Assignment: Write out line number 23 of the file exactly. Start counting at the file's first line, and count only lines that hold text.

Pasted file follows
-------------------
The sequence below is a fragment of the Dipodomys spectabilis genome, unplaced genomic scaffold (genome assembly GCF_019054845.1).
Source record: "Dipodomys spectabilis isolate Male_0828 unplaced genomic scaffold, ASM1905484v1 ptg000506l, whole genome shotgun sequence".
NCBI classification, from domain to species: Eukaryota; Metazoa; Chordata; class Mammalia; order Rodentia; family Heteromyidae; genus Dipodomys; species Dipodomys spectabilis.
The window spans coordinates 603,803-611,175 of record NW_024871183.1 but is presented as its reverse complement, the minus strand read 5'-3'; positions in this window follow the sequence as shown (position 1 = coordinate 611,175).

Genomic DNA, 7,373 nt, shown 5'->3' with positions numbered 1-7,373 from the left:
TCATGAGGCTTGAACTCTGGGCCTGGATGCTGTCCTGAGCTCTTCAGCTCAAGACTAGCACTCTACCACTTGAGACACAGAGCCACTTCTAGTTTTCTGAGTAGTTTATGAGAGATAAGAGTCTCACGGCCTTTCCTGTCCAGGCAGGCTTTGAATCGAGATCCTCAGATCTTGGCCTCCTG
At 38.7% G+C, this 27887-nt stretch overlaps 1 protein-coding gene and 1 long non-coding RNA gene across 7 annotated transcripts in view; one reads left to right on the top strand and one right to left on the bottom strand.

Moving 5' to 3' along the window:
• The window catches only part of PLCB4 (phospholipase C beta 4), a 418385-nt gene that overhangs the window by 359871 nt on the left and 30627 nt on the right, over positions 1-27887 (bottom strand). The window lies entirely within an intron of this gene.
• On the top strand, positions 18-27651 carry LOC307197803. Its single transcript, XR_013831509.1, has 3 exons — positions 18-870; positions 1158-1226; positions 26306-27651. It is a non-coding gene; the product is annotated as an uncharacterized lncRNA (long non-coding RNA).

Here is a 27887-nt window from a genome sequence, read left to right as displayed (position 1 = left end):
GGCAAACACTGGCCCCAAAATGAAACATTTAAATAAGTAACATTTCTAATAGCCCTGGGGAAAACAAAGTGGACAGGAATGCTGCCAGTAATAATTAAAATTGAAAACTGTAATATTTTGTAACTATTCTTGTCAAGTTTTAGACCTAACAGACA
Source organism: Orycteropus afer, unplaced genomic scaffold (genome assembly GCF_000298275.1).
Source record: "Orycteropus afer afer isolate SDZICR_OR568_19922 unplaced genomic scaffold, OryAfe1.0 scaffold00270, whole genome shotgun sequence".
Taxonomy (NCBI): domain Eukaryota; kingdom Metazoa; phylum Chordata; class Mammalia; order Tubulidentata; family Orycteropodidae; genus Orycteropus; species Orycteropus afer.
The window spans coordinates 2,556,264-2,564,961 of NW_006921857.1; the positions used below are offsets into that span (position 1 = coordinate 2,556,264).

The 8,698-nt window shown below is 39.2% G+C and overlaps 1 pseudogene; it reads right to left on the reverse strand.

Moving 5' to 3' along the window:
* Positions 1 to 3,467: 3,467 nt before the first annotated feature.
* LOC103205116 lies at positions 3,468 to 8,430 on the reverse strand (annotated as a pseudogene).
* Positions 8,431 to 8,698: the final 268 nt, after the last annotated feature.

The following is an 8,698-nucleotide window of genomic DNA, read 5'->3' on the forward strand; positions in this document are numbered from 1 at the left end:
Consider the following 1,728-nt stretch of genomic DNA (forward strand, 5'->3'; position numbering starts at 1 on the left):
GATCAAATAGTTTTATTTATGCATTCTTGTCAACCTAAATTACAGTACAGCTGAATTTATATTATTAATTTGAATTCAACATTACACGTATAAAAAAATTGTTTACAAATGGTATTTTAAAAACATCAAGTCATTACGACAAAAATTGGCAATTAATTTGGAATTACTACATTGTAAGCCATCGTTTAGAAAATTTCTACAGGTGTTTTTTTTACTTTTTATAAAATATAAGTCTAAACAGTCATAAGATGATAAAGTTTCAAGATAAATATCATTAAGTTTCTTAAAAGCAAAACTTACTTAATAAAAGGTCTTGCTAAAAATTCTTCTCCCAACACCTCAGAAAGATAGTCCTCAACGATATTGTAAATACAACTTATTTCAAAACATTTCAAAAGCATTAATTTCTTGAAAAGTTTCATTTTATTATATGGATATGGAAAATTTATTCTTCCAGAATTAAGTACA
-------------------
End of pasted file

Consider the following 1,728-nt stretch of genomic DNA (forward strand, 5'->3'; position numbering starts at 1 on the left):